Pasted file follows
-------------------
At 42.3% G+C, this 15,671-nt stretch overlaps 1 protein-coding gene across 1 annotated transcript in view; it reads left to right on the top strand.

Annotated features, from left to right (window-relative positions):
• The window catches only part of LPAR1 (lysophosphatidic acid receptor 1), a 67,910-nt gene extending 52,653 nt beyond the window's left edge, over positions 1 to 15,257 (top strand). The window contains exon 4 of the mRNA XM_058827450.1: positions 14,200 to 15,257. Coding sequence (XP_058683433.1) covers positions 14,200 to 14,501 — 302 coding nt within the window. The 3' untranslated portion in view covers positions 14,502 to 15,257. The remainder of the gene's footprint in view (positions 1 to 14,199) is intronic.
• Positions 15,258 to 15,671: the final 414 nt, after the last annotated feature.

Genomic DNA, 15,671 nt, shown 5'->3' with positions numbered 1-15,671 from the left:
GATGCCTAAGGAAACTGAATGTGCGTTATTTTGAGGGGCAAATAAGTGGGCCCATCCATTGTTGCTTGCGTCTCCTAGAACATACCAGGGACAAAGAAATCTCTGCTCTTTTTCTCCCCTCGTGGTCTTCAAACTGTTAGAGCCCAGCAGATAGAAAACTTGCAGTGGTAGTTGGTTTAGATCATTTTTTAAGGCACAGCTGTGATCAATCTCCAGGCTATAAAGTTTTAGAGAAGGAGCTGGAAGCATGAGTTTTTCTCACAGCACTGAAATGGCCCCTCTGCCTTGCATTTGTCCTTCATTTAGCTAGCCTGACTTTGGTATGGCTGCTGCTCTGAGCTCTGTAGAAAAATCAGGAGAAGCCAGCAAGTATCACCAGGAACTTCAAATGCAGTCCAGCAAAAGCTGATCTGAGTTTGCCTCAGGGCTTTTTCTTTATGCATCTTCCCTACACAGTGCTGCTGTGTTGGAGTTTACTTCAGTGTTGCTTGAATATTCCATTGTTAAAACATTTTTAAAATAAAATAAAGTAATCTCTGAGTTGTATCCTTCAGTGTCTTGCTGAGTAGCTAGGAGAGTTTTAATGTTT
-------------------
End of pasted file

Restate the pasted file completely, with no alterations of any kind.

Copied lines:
At 42.3% G+C, this 15,671-nt stretch overlaps 1 protein-coding gene across 1 annotated transcript in view; it reads left to right on the top strand.

Annotated features, from left to right (window-relative positions):
• The window catches only part of LPAR1 (lysophosphatidic acid receptor 1), a 67,910-nt gene extending 52,653 nt beyond the window's left edge, over positions 1 to 15,257 (top strand). The window contains exon 4 of the mRNA XM_058827450.1: positions 14,200 to 15,257. Coding sequence (XP_058683433.1) covers positions 14,200 to 14,501 — 302 coding nt within the window. The 3' untranslated portion in view covers positions 14,502 to 15,257. The remainder of the gene's footprint in view (positions 1 to 14,199) is intronic.
• Positions 15,258 to 15,671: the final 414 nt, after the last annotated feature.

Genomic DNA, 15,671 nt, shown 5'->3' with positions numbered 1-15,671 from the left:
GATGCCTAAGGAAACTGAATGTGCGTTATTTTGAGGGGCAAATAAGTGGGCCCATCCATTGTTGCTTGCGTCTCCTAGAACATACCAGGGACAAAGAAATCTCTGCTCTTTTTCTCCCCTCGTGGTCTTCAAACTGTTAGAGCCCAGCAGATAGAAAACTTGCAGTGGTAGTTGGTTTAGATCATTTTTTAAGGCACAGCTGTGATCAATCTCCAGGCTATAAAGTTTTAGAGAAGGAGCTGGAAGCATGAGTTTTTCTCACAGCACTGAAATGGCCCCTCTGCCTTGCATTTGTCCTTCATTTAGCTAGCCTGACTTTGGTATGGCTGCTGCTCTGAGCTCTGTAGAAAAATCAGGAGAAGCCAGCAAGTATCACCAGGAACTTCAAATGCAGTCCAGCAAAAGCTGATCTGAGTTTGCCTCAGGGCTTTTTCTTTATGCATCTTCCCTACACAGTGCTGCTGTGTTGGAGTTTACTTCAGTGTTGCTTGAATATTCCATTGTTAAAACATTTTTAAAATAAAATAAAGTAATCTCTGAGTTGTATCCTTCAGTGTCTTGCTGAGTAGCTAGGAGAGTTTTAATGTTT